From a Same-Sex Attracted Muslim: Between Denial of Reality and Distortion of Religion

Muslim Matters - 22 August, 2016 - 22:02

Br.Yousef  is the moderator of

MuslimMatters has carried a number of articles over the past few years related to the topic of homosexuality. Some of these have focused on the scriptural evidence (here) and moral justifications (here and here) for Islam's prohibition of same-sex acts and relationships, while others (here and here) have offered perspectives on the stance Muslims should take with respect to the larger gay rights movement. Yet other pieces (here and here) have dealt with the issue from a more pastoral angle.

While all these pieces deal admirably with the topic of homosexuality from an Islamic point of view, none of them seek to acquaint the reader with an “insider's perspective” on the issue, that is, the perspective of a faithful Muslim who actually experiences same-sex desires and attractions. This perspective is important, however, for two reasons. First, many Muslims today are seeking a way to respond to the question of homosexuality that is both principled and compassionate, particularly when it comes to fellow Muslims who may be dealing with same-sex inclinations. At the same time, Muslims, like all members of society, are constantly being bombarded from all quarters by a strident and increasingly aggressive “gay affirmative” public discourse that presents itself as the only reasonable, just, or even moral response to the phenomenon of human same-sex desires and attractions. It is no wonder, therefore, that Muslims – both those who experience same-sex attractions and those who do not – have recently begun ceding to this pressure at the expense of their religious integrity and Islamic moral commitments. With very few voices to counter the dominant narrative, many Muslims today have become sincerely confused, and troubled, over this issue.

In these circumstances, the voice of an insider to the same-sex struggle is perhaps uniquely qualified to put a human face on this issue and to tell us how we as a community can best be of help to our brothers and sisters who need it. When such a person is also a practicing Muslim committed to dealing with his or her same-sex attractions in light of the teachings of Islam, their witness can also provide perhaps the most credible, and nuanced, alternative to the one-sided, black-and-white public narrative currently shouting down all other considered and principled perspectives on this issue.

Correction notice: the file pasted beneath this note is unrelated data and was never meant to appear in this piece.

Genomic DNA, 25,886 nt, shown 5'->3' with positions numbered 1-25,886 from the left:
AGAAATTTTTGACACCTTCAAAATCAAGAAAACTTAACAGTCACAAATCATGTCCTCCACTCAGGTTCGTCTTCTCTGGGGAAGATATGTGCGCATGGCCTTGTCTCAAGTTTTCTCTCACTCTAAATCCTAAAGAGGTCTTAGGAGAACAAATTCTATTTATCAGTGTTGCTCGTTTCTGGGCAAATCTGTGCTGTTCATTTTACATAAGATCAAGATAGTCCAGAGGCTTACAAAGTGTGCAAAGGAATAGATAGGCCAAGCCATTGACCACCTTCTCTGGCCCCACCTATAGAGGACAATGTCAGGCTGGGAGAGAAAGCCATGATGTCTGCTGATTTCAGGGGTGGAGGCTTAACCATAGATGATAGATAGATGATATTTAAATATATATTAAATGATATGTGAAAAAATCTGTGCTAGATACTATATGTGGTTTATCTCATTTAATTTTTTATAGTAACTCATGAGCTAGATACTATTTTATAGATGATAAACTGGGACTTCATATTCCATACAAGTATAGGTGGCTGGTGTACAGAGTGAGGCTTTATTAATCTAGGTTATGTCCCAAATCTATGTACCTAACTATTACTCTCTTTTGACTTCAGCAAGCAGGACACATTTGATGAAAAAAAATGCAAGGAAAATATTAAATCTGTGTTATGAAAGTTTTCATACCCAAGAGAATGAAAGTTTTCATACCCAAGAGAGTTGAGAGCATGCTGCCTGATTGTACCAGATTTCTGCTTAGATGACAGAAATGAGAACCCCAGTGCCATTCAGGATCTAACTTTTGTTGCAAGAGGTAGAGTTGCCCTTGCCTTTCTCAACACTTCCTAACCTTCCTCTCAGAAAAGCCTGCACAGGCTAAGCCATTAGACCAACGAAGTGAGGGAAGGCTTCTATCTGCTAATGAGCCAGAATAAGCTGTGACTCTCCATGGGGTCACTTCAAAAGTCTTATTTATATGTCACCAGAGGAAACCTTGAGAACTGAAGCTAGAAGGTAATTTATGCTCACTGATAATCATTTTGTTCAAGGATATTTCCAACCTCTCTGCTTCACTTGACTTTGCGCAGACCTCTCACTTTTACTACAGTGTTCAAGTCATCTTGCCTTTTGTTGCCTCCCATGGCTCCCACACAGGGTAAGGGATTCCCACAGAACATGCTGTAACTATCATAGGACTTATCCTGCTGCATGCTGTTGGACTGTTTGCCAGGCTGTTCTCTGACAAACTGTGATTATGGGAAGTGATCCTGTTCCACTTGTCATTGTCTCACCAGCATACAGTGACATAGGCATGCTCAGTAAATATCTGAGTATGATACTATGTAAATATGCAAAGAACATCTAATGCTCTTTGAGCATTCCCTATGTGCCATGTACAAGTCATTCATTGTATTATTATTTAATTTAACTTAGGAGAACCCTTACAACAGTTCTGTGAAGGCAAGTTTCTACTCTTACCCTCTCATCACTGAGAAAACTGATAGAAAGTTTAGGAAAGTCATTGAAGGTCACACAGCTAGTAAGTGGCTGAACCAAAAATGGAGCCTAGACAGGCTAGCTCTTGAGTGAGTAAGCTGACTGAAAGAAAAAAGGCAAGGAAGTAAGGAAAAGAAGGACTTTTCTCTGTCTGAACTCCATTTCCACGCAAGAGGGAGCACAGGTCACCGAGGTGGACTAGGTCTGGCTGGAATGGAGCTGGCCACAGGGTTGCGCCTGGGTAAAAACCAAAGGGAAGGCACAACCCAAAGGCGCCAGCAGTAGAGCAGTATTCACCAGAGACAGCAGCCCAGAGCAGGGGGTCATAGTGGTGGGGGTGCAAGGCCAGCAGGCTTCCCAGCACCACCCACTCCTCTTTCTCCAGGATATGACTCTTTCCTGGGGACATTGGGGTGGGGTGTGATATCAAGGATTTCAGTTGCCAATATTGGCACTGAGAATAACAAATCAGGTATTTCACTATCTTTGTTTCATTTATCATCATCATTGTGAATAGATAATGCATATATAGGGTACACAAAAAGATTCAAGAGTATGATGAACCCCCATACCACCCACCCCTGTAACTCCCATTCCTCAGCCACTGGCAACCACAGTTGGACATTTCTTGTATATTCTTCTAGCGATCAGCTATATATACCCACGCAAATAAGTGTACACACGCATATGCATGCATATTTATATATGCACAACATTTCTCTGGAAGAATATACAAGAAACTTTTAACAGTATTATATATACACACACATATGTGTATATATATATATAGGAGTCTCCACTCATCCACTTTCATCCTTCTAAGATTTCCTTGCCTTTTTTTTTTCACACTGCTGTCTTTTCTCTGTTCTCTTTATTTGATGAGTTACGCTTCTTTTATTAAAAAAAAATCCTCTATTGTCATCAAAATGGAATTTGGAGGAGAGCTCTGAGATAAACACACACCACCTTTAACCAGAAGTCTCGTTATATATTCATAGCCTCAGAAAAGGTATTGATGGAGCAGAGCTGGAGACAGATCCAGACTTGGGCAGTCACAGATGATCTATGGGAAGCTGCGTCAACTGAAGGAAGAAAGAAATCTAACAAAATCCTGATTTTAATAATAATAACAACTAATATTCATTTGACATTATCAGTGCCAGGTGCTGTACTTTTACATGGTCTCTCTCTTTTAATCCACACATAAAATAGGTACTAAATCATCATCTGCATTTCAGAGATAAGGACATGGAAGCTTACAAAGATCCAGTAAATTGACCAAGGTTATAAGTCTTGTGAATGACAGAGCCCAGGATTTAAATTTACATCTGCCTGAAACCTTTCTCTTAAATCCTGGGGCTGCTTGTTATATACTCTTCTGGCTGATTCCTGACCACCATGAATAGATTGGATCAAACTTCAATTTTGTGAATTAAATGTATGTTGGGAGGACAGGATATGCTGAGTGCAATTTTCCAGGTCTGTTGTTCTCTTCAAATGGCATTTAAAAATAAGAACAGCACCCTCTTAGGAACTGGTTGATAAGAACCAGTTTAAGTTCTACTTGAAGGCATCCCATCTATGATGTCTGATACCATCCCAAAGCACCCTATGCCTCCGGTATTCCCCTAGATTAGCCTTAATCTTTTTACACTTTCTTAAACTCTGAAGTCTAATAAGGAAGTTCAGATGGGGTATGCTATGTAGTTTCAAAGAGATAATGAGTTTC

The essay below is written by Br. Yousef, a Muslim with same-sex attractions who, along with many other Muslims in his shoes, has committed to living his life on the basis of established Islamic moral and spiritual teachings. In addition, Br. Yousef has moderated an online support group for same-sex attracted Muslims ( for the past 13 years, giving him a wealth of experience and a unique perspective from which to address this topic. His essay is addressed to imams, chaplains, Muslim activists and community leaders, to the Muslim community at large, and to other fellow Muslims who find themselves dealing with same-sex desires and attractions.


In the late 1990s, one of North America's most prominent Muslim leaders was giving a lecture at a large convention. In that lecture, he described how disgusted he was that he had been sitting next to a gay man on his flight over to the lecture. An 18-year-old Muslim experiencing same-sex attractions was at that lecture, and the words like raining bullets are stuck in my head till this day.